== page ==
Suburban Musician Arrested on Child Pornography Charges for Allegedly Enticing Underage Girls to Produce Sexually Explicit Videos
CHICAGO — Federal authorities have arrested a west suburban musician for allegedly enticing underage girls to produce sexually explicit videos of themselves.
AUSTIN JONES, 24, of Bloomingdale, chatted with two underage girls on Facebook and enticed them to produce pornographic videos of themselves and send them to him, according to a criminal complaint and affidavit filed in federal court in Chicago. Jones is a musician with a significant following on social media sites such as Facebook and Twitter, the complaint states. His music videos have been viewed millions of times on the Internet, including on YouTube, the complaint states.
The complaint charges Jones with two counts of producing child pornography. Jones was arrested on Monday at O’Hare International Airport in Chicago. He made his initial court appearance this afternoon before U.S. Magistrate Judge Michael T. Mason. Judge Mason ordered Jones to remain in federal custody until a detention hearing on June 14, 2017, at 2:30 p.m.
The complaint was announced by Joel R. Levin, Acting United States Attorney for the Northern District of Illinois; and James M. Gibbons, special agent-in-charge of U.S. Immigration and Customs Enforcement’s (ICE) Homeland Security Investigations (HSI) in Chicago. The Illinois Attorney General’s Office’s Internet Crimes Against Children Task Force and the Bloomingdale Police Department participated in the investigation.
According to the complaint, Jones chatted with one victim in August 2016, and with the other victim last month. The victim from last August stated in a Facebook chat with Jones that she was his biggest fan, the complaint states. Jones repeatedly told her that she was “lucky” to have his attention, and that she needed to “prove” that she was his biggest fan by producing the sexually explicit videos and sending them to him, the complaint states.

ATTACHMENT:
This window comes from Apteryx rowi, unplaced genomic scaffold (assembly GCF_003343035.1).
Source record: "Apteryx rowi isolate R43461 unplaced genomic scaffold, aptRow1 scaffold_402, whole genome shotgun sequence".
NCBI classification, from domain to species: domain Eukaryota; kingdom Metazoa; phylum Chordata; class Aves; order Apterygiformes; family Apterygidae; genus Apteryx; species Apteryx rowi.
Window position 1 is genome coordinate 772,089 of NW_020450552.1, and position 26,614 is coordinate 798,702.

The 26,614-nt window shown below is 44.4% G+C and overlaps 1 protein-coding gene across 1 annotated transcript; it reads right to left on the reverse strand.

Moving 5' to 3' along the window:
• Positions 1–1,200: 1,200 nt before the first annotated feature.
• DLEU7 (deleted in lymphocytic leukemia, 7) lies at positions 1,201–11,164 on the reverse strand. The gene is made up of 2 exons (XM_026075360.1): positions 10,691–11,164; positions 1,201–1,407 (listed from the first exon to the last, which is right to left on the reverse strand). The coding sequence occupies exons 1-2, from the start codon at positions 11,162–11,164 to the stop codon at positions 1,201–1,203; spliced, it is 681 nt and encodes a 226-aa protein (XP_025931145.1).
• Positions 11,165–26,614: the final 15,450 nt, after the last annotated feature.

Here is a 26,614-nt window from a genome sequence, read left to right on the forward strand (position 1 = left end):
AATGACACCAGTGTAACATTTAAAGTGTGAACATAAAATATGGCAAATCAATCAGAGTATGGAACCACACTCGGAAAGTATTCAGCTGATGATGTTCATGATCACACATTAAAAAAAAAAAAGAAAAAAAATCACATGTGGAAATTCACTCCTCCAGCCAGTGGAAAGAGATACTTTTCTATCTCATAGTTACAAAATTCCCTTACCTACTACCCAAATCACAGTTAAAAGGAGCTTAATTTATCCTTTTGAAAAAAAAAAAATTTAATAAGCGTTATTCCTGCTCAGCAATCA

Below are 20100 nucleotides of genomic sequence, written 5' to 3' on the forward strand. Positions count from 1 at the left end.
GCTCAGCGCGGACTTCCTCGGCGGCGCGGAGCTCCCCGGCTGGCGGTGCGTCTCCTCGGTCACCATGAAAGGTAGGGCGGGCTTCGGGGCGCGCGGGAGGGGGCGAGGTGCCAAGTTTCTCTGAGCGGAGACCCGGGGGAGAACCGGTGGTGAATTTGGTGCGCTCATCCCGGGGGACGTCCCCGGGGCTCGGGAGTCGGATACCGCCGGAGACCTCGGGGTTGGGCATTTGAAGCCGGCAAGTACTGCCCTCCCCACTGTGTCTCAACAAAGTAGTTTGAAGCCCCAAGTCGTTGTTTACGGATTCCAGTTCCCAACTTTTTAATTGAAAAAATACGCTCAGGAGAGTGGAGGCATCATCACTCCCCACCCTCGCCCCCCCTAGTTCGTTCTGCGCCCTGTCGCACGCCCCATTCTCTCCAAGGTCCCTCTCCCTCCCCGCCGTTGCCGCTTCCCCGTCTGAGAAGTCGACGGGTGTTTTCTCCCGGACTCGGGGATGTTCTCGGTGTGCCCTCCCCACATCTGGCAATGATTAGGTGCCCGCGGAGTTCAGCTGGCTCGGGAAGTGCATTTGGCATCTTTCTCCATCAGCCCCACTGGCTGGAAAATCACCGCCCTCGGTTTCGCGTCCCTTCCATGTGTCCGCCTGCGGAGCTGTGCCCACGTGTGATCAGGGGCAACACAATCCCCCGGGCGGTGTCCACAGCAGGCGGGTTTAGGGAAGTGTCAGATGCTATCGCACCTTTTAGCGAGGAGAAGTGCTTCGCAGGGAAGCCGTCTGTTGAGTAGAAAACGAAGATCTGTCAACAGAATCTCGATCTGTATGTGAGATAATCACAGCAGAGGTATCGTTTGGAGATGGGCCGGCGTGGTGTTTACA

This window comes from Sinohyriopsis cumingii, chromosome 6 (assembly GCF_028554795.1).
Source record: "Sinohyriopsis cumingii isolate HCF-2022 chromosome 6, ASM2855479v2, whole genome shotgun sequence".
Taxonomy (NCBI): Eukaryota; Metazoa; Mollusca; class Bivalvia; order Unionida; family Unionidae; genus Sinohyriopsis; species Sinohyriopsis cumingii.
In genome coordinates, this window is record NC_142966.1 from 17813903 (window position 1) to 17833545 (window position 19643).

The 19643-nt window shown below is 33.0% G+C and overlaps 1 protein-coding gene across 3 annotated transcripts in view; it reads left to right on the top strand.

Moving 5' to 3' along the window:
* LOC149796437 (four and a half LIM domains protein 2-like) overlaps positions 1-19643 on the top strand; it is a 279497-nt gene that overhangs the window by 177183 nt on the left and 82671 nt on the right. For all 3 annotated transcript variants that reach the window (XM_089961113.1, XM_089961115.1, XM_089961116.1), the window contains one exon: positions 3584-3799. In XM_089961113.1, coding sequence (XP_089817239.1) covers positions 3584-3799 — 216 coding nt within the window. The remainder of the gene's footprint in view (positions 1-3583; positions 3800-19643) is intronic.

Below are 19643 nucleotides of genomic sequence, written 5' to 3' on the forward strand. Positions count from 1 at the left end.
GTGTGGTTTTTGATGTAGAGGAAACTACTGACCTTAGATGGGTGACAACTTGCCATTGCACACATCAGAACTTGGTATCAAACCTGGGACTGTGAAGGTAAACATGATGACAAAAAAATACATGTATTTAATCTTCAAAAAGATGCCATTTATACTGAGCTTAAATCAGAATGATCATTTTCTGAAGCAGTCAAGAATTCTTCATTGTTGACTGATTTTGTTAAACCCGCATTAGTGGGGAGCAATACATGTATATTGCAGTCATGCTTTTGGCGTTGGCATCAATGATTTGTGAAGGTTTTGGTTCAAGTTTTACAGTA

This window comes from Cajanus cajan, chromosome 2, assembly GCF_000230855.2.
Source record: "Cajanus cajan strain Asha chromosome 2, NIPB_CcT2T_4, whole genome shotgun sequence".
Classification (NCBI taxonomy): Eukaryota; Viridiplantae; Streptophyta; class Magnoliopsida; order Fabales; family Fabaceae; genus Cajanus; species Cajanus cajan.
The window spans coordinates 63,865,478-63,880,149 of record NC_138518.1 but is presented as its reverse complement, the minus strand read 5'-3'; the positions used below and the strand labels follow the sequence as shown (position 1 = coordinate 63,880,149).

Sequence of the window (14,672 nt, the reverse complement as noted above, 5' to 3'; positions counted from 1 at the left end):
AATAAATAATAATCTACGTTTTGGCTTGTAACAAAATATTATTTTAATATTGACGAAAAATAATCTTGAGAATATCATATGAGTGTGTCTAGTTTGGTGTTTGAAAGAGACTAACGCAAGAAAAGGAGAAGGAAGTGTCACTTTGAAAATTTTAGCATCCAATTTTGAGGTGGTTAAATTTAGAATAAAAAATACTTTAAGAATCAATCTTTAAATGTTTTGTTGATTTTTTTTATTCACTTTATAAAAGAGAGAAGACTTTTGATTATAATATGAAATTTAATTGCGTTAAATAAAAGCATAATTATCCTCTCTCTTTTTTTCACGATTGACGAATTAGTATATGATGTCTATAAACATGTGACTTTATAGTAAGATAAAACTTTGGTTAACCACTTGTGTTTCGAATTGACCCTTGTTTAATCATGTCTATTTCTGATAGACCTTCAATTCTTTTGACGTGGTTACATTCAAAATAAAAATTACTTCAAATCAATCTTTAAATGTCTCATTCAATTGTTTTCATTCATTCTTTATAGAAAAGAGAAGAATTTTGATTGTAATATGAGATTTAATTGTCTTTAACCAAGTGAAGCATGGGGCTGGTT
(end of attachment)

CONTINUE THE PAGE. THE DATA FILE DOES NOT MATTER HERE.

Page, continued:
The public is reminded that a complaint is not evidence of guilt. The defendant is presumed innocent and entitled to a fair trial at which the government has the burden of proving guilt beyond a reasonable doubt.
Each count of production of child pornography is punishable by a minimum sentence of 15 years in prison and a maximum of 30 years. If convicted, the Court must impose a reasonable sentence under federal statutes and the advisory U.S. Sentencing Guidelines.
HSI led the investigation. The government is represented by Assistant U.S. Attorney Katherine Neff Welsh.
If you believe you are a victim of sexual exploitation, you are encouraged to call the ICE Tip Line at 1-866-DHS2-ICE (1-866-347-2423) or the National Center for Missing and Exploited Children at 1-800-843-5678. The hotlines are available 24 hours a day, seven days a week.